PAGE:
A Pearl Harbor radar man returns to Hawaii

Dick Schimmel last month at the Lehigh Valley Veterans History Project Roundtable

Pearl Harbor survivor Dick Schimmel was a familiar sight at the Allentown YMCA when I was going there to swim. I remember thinking, here’s an old guy who’s taking care of himself, staying fit.

That was two decades ago. Schimmel is ninety-nine now and spry as ever. He’s in Hawaii with his grandson Mark for ceremonies marking the eightieth anniversary of the Japanese attack that yanked the U.S. into World War II.

Though I knew about Schimmel from the Y as we entered the new millennium, it was years before I interviewed him, not until 2007. That’s when I wrote an “in their own words” war story about his experience on December 7, 1941. He was with the Army’s new radar unit, which had early warning of a large number of planes heading for Oahu. Stationed at Fort Shafter, east of Pearl Harbor, he heard explosions and saw planes diving over the harbor, and smoke. The attack was on.

Schimmel relaxes on an Oahu beach in 1941

For the seventieth anniversary in 2011, I got Schimmel together with two of his fellow radar men, Joe Lockard and Bob McKenney. Lockard was one of two soldiers manning the mobile radar station that picked up the host of planes coming in. The reunion of the three became another story for my employer, The Morning Call of Allentown.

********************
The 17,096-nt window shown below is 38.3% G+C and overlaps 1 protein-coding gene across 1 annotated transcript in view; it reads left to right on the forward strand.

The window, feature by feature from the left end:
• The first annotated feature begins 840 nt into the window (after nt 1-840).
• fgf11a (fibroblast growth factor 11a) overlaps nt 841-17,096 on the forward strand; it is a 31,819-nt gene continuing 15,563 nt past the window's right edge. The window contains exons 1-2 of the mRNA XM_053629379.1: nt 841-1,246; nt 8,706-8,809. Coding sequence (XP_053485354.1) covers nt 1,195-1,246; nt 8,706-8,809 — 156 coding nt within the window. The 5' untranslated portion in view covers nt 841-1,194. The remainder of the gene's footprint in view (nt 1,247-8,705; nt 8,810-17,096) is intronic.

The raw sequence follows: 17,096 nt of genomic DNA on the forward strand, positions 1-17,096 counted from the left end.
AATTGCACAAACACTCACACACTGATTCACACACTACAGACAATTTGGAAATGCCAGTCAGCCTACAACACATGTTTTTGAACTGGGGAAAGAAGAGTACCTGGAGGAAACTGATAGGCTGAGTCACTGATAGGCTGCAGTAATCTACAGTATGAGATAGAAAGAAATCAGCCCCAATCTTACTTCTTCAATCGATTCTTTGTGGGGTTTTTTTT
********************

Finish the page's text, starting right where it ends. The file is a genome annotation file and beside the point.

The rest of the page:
It’s ten years later, and I’ve written about Schimmel again for the newspaper. I’ve put links in this blog to that just-published story and to the two previous ones, so you can learn how one soldier experienced this enormous event. Precious few who were there are still with us. Schimmel remains a witness to history.

10 responses to “A Pearl Harbor radar man returns to Hawaii

  1. savrph7@aol.com

    Always enjoyed hearing about Dick. Can’t wait to hear from anybody gets back from his trip. I didn’t realize you knew him that long. Great story David.



  2. Great story indeed.


  3. Reblogged this on Lest We Forget II and commented:
    December 7, 1941…


  4. Thank you, David, for another reminder of the important work you have done recording the history through those who have made that history. We can only begin to imagine what it was like in Hawaii that day. I hope you can interview Dick upon his return because we also need to imagine what it was like to return on the eightieth anniversary. He has always been gracious in sharing and we are ever so grateful for his continued ability to do that!


  5. Oh rats, Susan, somehow I overlooked this message from you. Thank you for sending it, and my apologies for not landing on it sooner. Alas, I haven’t spoken with Dick since he returned from Hawaii. A missed opportunity to follow up, as you suggested.


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